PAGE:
Preliminary Estimates: Motor Vehicle Deaths Plateaued in 2017, But Still Up 6 Percent from 2015

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ITASCA, Ill., Feb. 15, 2018 – Preliminary estimates from the National Safety Council indicate motor vehicle deaths dipped slightly – 1 percent – in 2017, claiming 40,100 lives versus the 2016 total of 40,327. The small decline is not necessarily an indication of progress as much as a leveling off of the steepest two-year increase in over 50 years. The 2017 assessment is 6 percent higher than the number of deaths in 2015. If the estimate holds, it will be the second consecutive year that motor vehicle deaths topped 40,000.

Approximately 4.57 million people were seriously injuredi in motor vehicle crashes in 2017, and costs to society totaled $413.8 billion. Both figures are about 1 percent lower than 2016 calculations.

“The price we are paying for mobility is 40,000 lives each year,” said Deborah A.P. Hersman, president and CEO of the National Safety Council. “This is a stark reminder that our complacency is killing us. The only acceptable number is zero; we need to mobilize a full court press to improve roadway safety.”

The National Safety Council has tracked fatality trends and issued estimates for nearly 100 years. All estimates are subject to slight increases and decreases as the data mature. NSC collects fatality data every month from all 50 states and the District of Columbia and uses data from the National Center for Health Statistics, so that deaths occurring within one year of the crash and on both public and private roadways – such as parking lots and driveways – are included in the estimates.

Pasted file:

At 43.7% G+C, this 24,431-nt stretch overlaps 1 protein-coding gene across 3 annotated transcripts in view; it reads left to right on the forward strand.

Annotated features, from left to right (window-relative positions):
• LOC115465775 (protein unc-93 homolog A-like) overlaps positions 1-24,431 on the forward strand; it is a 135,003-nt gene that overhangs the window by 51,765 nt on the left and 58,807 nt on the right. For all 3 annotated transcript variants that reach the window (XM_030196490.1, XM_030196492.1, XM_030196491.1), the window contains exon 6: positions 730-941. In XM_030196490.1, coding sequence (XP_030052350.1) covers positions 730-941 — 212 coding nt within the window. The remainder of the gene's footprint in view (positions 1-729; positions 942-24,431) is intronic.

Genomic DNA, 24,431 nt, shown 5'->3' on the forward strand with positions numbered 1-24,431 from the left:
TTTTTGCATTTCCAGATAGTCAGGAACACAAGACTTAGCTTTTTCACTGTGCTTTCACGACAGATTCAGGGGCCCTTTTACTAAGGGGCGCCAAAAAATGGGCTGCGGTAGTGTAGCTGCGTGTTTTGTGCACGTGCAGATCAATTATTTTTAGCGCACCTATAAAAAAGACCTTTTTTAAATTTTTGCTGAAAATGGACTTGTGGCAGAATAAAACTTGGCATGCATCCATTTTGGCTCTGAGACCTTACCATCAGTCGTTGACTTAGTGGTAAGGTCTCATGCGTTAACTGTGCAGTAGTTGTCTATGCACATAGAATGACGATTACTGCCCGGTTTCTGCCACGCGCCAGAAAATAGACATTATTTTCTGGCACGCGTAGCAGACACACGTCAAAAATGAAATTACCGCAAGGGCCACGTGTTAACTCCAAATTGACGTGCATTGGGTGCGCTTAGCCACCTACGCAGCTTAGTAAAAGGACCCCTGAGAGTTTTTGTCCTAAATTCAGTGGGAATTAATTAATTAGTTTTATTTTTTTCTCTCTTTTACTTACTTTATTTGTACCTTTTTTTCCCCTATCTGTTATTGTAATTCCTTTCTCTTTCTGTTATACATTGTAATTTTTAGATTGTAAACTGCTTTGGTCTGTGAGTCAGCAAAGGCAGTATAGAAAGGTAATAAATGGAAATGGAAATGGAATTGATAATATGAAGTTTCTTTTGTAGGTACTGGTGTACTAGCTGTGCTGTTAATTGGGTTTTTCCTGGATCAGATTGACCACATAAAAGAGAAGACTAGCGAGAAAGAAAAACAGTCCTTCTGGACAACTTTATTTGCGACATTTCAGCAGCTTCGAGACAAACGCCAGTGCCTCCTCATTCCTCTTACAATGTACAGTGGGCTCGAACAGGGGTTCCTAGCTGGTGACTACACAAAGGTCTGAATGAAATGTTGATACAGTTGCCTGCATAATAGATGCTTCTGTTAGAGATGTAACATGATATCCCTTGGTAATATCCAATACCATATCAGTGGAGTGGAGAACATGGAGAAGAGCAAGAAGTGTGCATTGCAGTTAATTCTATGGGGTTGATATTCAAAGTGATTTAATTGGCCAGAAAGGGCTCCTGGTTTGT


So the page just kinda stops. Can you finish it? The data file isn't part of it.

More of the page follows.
Factors impacting motor vehicle fatality trends include an improved economy, which has helped fuel a 1 percent increase in miles driven from 2016 to 2017.

To help ensure safer roads, NSC urges motorists to:

  • Practice defensive driving. Buckle up, designate a sober driver or arrange alternative transportation, get plenty of sleep to avoid fatigue, and drive attentively, avoiding distractions. Visit nsc.org for defensive driving tips.
  • Recognize the dangers of drugged driving, including impairment from prescription opioids. Visit StopEverydayKillers.org to understand the impact of the nation's opioid crisis.
  • Stay engaged in teens' driving habits. Visit DriveitHOME.org for resources.
  • Learn about your vehicle's safety systems and how to use them. Visit MyCarDoesWhat.org for information.
  • Fix recalls immediately. Visit ChecktoProtect.org to ensure your vehicle does not have an open recall.
  • Ask lawmakers and state leaders to protect travelers on state roadways. The NSC State of Safety report shows which states have the strongest and weakest traffic safety laws.
  • Join the Road to Zero to understand how safety professionals are addressing motor vehicle fatalities. Visit nsc.org/roadtozero to get involved.

Supplemental estimate information can be found here.

About the National Safety Council
The National Safety Council is a nonprofit organization whose mission is to eliminate preventable deaths at work, in homes and communities, and on the road through leadership, research, education and advocacy. Founded in 1913 and chartered by Congress, NSC advances this mission by partnering with businesses, government agencies, elected officials and the public in areas where we can make the most impact.

Connect with NSC:
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i National Safety Council defines “serious injuries” as those requiring medical attention.
National Safety Council figures are not comparable to National Highway Traffic Safety Administration figures. NSC counts both traffic and nontraffic deaths that occur within a year of the accident, while NHTSA counts only traffic deaths that occur within 30 days.

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SOURCE National Safety Council

Related Links

http://www.nsc.org

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Jasmine Petters

Jasmine Petters

Jasmine hails from the city of Nizams, Hyderabad, and is currently pursuing her M.D. from there only. She is an internet wizard and has keen passion in All Things tech. She is a regular Comment contributor for The Daily Telescope and writes a Web column, in which she covers war, sports, and everything in between.
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